'We're not going to control pandemic' admits Trump's chief of staff
Published1 hour ago
image captionWhite House Chief of Staff Mark Meadows said Covid-19 could only be defeated through vaccines and other "mitigation areas"
A senior aide to President Donald Trump has conceded that the US is "not going to control the pandemic".
Instead White House Chief of Staff Mark Meadows said Covid-19 could only be defeated by "mitigation areas" like vaccines and therapeutics.
His remarks come as coronavirus cases surge in the US, nine days before the country's presidential election.
US Vice-President Mike Pence has continued to campaign despite positive tests on his team.
Mr Pence and his wife both tested negative on Sunday, his office said.
Speaking with CNN, Mr Meadows said control of the virus was not a realistic goal because "it is a contagious virus just like the flu".
In a statement responding to the interview, Democratic presidential candidate Joe Biden said the White House was waving "the white flag of defeat".
He added that Mr Meadows' comments showed the Trump administration had "given up on their basic duty to protect the American people".
Some 225,000 Americans have died since the pandemic began, the highest figure of any country.
What's happening on the campaign trail?
Addressing supporters in New Hampshire on Sunday, President Trump repeated his claim that the US was turning a corner with the pandemic, despite recording record numbers of infections and rising hospital admissions.
"We're coming around, we're rounding the turn, we have the vaccines, we have everything. Even without the vaccines, we're rounding the turn," the president told supporters, many of them not wearing face masks or observing social distancing.
No vaccine has yet completed clinical trials.
Mr Trump - who campaigned in North Carolina, Ohio and Wisconsin on Saturday - is scheduled to appear at two rallies in Pennsylvania on Monday, before making his way to Michigan, Wisconsin and Nebraska on Tuesday.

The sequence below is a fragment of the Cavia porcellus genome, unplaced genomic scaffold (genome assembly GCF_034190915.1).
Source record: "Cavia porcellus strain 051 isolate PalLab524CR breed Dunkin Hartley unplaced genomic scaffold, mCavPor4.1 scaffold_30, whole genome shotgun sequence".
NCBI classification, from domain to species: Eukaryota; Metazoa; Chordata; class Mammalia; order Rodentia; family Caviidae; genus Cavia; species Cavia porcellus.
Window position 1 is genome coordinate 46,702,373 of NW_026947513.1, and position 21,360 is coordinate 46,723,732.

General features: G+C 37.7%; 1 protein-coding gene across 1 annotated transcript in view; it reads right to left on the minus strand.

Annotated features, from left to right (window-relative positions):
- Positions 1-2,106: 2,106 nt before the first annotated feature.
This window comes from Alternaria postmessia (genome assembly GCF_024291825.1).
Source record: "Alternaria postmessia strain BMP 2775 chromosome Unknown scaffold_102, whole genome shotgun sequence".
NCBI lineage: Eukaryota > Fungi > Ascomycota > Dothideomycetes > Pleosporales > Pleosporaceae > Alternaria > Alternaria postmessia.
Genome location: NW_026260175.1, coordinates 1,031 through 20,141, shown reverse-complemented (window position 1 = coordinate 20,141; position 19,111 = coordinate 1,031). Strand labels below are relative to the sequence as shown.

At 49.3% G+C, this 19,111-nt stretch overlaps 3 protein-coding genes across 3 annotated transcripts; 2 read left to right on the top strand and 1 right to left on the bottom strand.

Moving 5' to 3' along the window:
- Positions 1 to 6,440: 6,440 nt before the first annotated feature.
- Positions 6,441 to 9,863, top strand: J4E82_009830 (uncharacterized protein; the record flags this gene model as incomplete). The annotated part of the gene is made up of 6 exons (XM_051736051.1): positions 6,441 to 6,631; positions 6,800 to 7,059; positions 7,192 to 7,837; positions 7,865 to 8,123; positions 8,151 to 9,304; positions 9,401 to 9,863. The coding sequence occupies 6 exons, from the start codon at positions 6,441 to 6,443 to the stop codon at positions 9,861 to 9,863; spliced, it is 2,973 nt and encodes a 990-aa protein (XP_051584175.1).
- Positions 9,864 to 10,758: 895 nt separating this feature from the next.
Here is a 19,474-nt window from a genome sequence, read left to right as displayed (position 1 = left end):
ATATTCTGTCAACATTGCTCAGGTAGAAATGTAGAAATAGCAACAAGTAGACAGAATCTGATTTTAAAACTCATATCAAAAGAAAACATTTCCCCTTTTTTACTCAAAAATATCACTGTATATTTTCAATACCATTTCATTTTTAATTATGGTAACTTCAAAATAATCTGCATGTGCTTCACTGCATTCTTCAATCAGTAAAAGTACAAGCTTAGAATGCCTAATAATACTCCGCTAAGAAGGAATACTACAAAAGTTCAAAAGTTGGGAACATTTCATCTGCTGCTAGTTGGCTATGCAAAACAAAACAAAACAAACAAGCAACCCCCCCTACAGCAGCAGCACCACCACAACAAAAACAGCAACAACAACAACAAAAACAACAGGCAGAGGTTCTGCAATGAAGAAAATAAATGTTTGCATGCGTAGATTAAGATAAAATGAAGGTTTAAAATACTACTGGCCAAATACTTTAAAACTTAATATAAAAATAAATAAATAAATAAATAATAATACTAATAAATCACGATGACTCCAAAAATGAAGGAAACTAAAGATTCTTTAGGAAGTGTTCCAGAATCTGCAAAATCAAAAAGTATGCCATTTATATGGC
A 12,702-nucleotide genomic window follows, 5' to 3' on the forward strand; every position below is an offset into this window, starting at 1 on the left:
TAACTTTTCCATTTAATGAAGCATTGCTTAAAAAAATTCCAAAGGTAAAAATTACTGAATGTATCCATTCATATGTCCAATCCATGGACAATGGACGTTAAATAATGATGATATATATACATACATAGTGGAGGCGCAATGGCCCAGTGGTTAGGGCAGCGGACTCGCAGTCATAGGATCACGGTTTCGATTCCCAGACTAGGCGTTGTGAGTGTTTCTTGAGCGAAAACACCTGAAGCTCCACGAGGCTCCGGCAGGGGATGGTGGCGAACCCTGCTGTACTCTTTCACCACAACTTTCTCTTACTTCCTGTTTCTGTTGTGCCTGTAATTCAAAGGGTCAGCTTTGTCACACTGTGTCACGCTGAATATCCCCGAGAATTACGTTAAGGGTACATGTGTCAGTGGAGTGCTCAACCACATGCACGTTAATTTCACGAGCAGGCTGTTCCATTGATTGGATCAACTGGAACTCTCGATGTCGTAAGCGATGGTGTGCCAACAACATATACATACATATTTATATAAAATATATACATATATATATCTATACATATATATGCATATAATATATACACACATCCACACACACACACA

His running mate Mike Pence held a rally on Sunday afternoon in Kinston, North Carolina.
Mr Pence has continued campaigning despite being a close contact of Marc Short, his chief of staff, who has test positive for Covid-19.
Media reports say Pence adviser Marty Obst and at least two other members of staff have also recently tested positive. The cases have raised fresh questions about the White House's Covid-19 protocol, three weeks after President Trump was admitted to hospital with the virus before making a recovery.
Joe Biden had no public events scheduled for Sunday. He attended church and later briefly appeared at a virtual concert hosted by his campaign.
In an interview with CBS's 60 Minutes programme, which aired on Sunday, Mr Biden said that President Trump still had a chance of winning the election even though he is trailing him by an average of eight points in national polls.
He also accused the president of trying to delegitimize the election by casting doubt over the integrity of mail-in ballots.
Mr Trump has been jetting between key swing states in recent days. Mr Biden's lead over him is much narrower in several of these states, which will decide the election.
How is coronavirus affecting the election?
America's coronavirus outbreak has become a key policy battleground ahead of the 3 November election, and contributed to a surge in postal and early in-person voting.
About 59 million ballots have already been cast, a record figure largely spurred by the pandemic.
Speaking to the BBC on Sunday, top US infectious disease expert Dr Anthony Fauci said a Covid-19 vaccine could be available in the US before the end of the year if one proved to be "safe and effective", but that the first doses would go to people in order of priority.
He said it would take "several months into 2021" before the vaccine was more widely available.